Alumna Tiffany Sithiphone (BS ISE ’15) proudly represents the Big Orange spirit every day as she navigates life in the Big Peach of Atlanta.
“I am and will always be a Tennessee girl, but I must say I absolutely love living in Atlanta,” she said. “It’s a perfect mix of city vibes with a Southern lifestyle. Atlanta is incredibly diverse in both people and culture, and there is truly something for everyone here.”
Sithiphone enjoys Atlanta’s famous restaurant scene, especially her favorite, Snackboxe Bistro.
“I am a first-generation Laotian American and an Atlanta transplant, and this Lao street food restaurant makes me feel right at home,” she said. “I also enjoy going to festivals, exploring new attractions in the city, and going to Hawks games. Whether you are a foodie, enjoy the arts and entertainment scene, or a big sports fan, Atlanta has you covered.”
Sithiphone takes her diversity ambassadorship seriously at her job with sports media outlet Bleacher Report and through her role on the board of the Atlanta chapter of the National Association of Asian American Professionals. The NAAAP newsletter recognized her earlier this year as an inspiring AAPI leader, and in 2020 she was selected NAAAP Leader of the Year out of hundreds of leaders from the organization’s 25 chapters across the country.
“It was a huge honor to be named an inspiring AAPI leader,” she said. “While it is extremely meaningful to receive recognition for the work I have done, the most gratifying feeling is knowing that I am positively impacting and serving the Asian and Pacific Islander community here in Atlanta.”
She stays motivated by the work NAAAP Atlanta does throughout the community, which inspires her to serve in other areas.
“At Bleacher Report, I am actively involved in my department’s diversity and inclusion committee as well as serving as a co-chair for our Women of Sports affinity group,” said Sithiphone.
She also serves as the NAAAP Atlanta director of special events, planning and executing events like the annual Chopstix for Charity fundraising gala, which generates funds to support small nonprofit organizations that promote cultural awareness, education, or social services for Atlanta’s Asian American community.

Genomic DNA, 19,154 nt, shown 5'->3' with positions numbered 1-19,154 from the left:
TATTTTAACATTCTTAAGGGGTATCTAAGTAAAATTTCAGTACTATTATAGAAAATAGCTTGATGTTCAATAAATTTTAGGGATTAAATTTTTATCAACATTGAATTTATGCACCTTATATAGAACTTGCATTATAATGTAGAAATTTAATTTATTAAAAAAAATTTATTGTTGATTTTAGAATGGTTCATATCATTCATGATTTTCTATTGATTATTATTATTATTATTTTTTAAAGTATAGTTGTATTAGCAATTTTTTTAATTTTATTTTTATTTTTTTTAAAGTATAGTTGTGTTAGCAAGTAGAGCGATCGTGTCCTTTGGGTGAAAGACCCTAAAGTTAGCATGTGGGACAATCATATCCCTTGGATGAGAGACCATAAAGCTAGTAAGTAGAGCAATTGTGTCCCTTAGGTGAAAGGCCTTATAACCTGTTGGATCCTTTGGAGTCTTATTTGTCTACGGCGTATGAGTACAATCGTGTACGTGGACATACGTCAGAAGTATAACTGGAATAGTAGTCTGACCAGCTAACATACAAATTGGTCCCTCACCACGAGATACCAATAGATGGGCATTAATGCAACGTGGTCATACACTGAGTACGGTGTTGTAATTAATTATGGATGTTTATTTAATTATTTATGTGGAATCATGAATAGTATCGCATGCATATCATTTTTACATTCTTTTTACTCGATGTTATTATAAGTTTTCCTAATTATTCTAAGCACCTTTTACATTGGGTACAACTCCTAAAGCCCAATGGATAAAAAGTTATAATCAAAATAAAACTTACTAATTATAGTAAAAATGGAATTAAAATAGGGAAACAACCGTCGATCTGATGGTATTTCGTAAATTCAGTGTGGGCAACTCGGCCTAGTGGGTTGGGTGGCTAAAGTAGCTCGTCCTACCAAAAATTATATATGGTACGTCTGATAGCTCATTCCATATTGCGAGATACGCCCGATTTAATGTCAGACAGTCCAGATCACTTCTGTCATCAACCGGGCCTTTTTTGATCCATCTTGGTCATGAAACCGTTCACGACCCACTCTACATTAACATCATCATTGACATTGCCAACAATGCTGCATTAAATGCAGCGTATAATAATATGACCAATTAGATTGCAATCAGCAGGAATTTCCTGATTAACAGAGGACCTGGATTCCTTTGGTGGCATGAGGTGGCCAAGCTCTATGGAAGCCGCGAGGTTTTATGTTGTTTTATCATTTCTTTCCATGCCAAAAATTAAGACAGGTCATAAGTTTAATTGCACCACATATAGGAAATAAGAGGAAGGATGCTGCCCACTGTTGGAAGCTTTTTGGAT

Sithiphone still finds time to give back to the UT community through involvement with the Tickle College of Engineering ASA Advisory Board for Women in Engineering.
“UT helped shape me into the professional and leader I am today,” she said. “My goal is to give back to the university by helping to recruit, retain, and graduate the next generation of women engineers.”
She hopes to create a space where women and underrepresented students feel a sense of empowerment and belonging in the classroom.
I want to light a pathway and pass the torch on to the next generation behind me and show them that the possibilities are endless with a UT engineering degree.”
Sithiphone has served in regional and national leadership positions with the National Society of Black Engineers, including a term as the 2021 National Convention Planning Committee Chair. In this role, she led the planning team for the 47th annual NSBE convention, held virtually in April.
“NSBE was a big part of my college experience, and I am still in touch with fellow NSBE–UTK alumni,” she said. “Earlier this year I had an opportunity to sit on a panel with other alumni and talk to current TCE students about our undergraduate experiences. We were still able to recount memories together like it was yesterday.”
Sithiphone was also active in the Zeta Delta chapter of Alpha Kappa Alpha sorority and in Minority Enhancement for UT (ME4UT).
“UT truly instilled the Volunteer spirit in me,” she said. “In addition to my rigorous engineering course load, I balanced volunteering and leadership because my involvement with these organizations gave me a sense of purpose and helped me discover my passion for equity and inclusion.”
Undoubtedly, Sithiphone walks the walk as she shares her Volunteer energy near and far.